8. Blog/ Write Articles - How many of us can remember everything? I cannot. So I document them. It helps me to reference stuff when I need them. Over and above, it also helps me get some good feedback from readers and shows me multiple approaches to do the same stuff. I have received a lot of feedback about my work, some good and some not so good. However, I do validate them and learn from this process. It develops the developer in you.
9. KISS - Keep Implementations/Approaches Short and Simple. Do not over complicate things by using jargons, which people find it hard to understand. The key is to simplify your designs and avoid over-engineering things.
10. Think as a Tester - Developers and Testers; two sets of people from different camps, ready to take on each other. I have observed that the intersection of the two produces good results. It does not harm taking off the developer's hat for some time and putting on the tester's hat. In fact, in the long run it helps you reduce bugs/defects in your code. You develop a mindset of about breaking your code, when you are creating one.
11. Consistency is the name of the game - Do you hop jobs too often or are bitten by the 'salary' bug? If yes, then it’s time for you to sit down, relax and plan. Invest time in thinking and let your decisions not be spontaneous. To move ahead, you need a solid foundation and that comes with consistency.
12. Attend technology seminars and events - If there is one hosted in your city, make sure you take out time to attend one. Most of them are free and provide a valuable source of information about new technologies.
13. Jack of all or Master of One? - Well that's a difficult one to answer. In today's scenario, you have to master more than one technology. Practically it is quite difficult to do so, but the good ones do it. However the key is adaptability over here. If you are good at any one technology and confident in it, given an opportunity, it would be easier for to relate to a new technology in a short period of time. Try it out as it enables you to compare technologies and make decisions, once you have worked with them.
14. Stop complaining - Did the software fail or are the testers giving you a tough time by finding a lot of bugs? A natural tendency for a lot of developers is to react and then overreact in such situations. While the reaction is natural, it may not be desirable. Analyze why the software failed or why was the bug reported. It is going to be a learning experience and will help you in your future projects.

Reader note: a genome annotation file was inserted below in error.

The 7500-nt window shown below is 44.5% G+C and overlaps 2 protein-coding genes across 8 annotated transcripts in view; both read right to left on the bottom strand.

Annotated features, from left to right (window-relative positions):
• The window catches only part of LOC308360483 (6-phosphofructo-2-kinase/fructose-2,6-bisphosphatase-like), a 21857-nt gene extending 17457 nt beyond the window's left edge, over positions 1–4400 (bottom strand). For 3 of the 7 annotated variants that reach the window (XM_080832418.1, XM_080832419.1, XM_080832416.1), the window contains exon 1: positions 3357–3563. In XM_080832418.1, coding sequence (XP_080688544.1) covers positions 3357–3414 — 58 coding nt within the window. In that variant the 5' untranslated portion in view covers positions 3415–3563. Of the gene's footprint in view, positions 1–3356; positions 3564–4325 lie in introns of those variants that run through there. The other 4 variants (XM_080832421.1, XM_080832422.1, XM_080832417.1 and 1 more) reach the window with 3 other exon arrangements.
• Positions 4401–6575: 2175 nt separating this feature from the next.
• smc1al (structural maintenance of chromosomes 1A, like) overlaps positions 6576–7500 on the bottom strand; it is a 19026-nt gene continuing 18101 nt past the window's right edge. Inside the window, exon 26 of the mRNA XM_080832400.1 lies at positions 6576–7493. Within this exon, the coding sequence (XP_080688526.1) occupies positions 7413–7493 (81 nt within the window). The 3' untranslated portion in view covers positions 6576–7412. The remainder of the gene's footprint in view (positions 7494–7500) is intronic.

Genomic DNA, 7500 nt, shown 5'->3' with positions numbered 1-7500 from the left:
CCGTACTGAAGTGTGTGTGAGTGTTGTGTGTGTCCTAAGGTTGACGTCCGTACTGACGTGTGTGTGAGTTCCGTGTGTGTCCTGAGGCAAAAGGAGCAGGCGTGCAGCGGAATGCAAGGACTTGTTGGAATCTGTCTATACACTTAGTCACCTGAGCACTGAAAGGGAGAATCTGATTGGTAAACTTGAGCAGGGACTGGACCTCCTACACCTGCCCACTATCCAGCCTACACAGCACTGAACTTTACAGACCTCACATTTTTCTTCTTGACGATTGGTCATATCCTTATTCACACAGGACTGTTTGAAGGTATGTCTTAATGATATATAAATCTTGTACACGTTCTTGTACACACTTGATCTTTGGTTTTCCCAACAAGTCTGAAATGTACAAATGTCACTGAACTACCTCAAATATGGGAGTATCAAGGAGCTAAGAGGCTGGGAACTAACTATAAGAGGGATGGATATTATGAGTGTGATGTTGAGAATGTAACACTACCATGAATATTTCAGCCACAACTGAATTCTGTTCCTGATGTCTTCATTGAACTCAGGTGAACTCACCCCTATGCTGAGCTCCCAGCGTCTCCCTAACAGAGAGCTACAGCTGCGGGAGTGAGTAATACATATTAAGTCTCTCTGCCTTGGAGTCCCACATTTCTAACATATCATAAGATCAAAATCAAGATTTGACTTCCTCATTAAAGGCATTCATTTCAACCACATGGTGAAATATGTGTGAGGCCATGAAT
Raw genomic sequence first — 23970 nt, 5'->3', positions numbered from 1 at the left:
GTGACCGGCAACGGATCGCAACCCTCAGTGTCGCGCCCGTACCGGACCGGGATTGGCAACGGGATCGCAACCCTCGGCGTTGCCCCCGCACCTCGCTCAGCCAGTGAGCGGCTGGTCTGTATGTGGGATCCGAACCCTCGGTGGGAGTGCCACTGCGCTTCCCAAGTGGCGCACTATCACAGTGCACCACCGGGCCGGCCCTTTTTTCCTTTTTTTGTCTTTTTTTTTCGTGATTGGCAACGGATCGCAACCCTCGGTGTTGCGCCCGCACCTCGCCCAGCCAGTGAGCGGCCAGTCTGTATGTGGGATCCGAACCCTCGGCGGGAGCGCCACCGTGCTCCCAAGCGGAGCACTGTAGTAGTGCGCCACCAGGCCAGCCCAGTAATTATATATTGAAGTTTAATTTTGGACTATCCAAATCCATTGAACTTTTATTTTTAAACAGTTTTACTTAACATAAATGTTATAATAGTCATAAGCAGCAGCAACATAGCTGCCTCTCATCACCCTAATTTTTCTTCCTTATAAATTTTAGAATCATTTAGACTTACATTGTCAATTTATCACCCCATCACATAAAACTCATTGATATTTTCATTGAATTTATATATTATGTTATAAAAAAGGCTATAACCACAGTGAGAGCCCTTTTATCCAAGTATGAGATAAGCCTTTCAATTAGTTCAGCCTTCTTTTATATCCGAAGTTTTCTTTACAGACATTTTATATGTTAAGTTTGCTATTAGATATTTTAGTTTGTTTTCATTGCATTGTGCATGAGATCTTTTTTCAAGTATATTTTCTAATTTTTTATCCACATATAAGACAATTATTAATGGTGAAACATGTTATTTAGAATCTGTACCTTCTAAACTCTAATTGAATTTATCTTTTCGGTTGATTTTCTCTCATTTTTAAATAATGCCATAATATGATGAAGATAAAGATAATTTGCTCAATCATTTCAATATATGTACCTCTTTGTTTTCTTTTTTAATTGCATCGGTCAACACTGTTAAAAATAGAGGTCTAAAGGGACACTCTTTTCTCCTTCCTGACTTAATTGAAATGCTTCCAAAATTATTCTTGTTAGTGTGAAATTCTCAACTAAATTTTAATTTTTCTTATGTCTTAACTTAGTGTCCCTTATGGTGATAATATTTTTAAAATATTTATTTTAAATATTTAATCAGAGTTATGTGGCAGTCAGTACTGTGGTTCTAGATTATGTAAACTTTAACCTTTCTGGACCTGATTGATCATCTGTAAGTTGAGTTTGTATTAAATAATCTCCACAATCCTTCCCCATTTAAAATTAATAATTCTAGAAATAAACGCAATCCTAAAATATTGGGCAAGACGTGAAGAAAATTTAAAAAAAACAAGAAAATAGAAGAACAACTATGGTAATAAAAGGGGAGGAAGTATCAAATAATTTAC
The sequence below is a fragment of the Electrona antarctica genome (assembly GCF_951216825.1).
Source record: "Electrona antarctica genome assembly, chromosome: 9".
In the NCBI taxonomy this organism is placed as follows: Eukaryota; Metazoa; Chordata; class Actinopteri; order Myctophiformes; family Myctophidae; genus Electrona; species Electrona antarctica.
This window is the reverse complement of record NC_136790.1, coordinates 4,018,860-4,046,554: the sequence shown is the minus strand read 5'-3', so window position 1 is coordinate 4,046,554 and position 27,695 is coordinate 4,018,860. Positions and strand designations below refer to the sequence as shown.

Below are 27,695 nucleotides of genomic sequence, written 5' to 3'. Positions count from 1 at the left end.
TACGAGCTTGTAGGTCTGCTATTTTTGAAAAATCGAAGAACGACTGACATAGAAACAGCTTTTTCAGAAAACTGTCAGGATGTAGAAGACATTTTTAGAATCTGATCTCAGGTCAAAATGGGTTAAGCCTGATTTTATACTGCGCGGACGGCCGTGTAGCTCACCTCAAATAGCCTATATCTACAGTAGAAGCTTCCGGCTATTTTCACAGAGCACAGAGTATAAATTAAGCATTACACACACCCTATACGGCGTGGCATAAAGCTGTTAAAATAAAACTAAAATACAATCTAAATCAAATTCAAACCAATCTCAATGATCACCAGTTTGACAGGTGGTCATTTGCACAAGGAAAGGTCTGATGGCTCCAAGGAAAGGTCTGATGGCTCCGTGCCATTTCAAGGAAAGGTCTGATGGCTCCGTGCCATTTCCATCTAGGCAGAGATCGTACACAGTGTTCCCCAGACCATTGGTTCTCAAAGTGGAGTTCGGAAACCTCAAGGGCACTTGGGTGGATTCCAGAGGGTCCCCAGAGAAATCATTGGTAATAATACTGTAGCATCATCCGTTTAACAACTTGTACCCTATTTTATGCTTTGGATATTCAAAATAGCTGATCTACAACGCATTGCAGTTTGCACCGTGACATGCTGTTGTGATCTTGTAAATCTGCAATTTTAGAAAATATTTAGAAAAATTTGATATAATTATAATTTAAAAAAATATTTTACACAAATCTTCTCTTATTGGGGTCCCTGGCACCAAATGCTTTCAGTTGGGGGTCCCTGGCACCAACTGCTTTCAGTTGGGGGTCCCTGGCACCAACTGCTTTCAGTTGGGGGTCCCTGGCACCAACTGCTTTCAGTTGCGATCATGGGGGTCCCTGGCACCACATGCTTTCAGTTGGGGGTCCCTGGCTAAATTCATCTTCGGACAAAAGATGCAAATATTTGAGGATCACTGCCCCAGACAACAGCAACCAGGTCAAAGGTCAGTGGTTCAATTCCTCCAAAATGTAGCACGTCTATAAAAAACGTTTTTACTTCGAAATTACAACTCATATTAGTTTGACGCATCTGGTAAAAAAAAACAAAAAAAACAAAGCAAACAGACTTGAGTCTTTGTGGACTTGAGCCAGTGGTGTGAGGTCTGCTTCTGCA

At the end, just remember that you are not going to remain a programmer for ever. So once you are satisfied and get a feeling that you have proven yourself as a good programmer, it’s time to re-program yourself. Expand your interests. Development is just a part of the process. Understanding the users and business is in itself an art, one should aim for and should master over a period of time. I hope you liked the article and I thank you for viewing it.
This article has been editorially reviewed by Suprotim Agarwal.
C# and .NET have been around for a very long time, but their constant growth means there’s always more to learn.
We at DotNetCurry are very excited to announce the The Absolutely Awesome Book on C# and .NET. This is a 500 pages concise technical eBook available in PDF, ePub (iPad), and Mobi (Kindle).
Organized around concepts, this eBook aims to provide a concise, yet solid foundation in C# and .NET, covering C# 6.0, C# 7.0 and .NET Core, with chapters on the latest .NET Core 3.0, .NET Standard and the C# 8.0 (final release) too. Use these concepts to deepen your existing knowledge of C# and .NET, to have a solid grasp of the latest in C# and .NET OR to crack your next .NET Interview.
Click here to Explore the Table of Contents or Download Sample Chapters!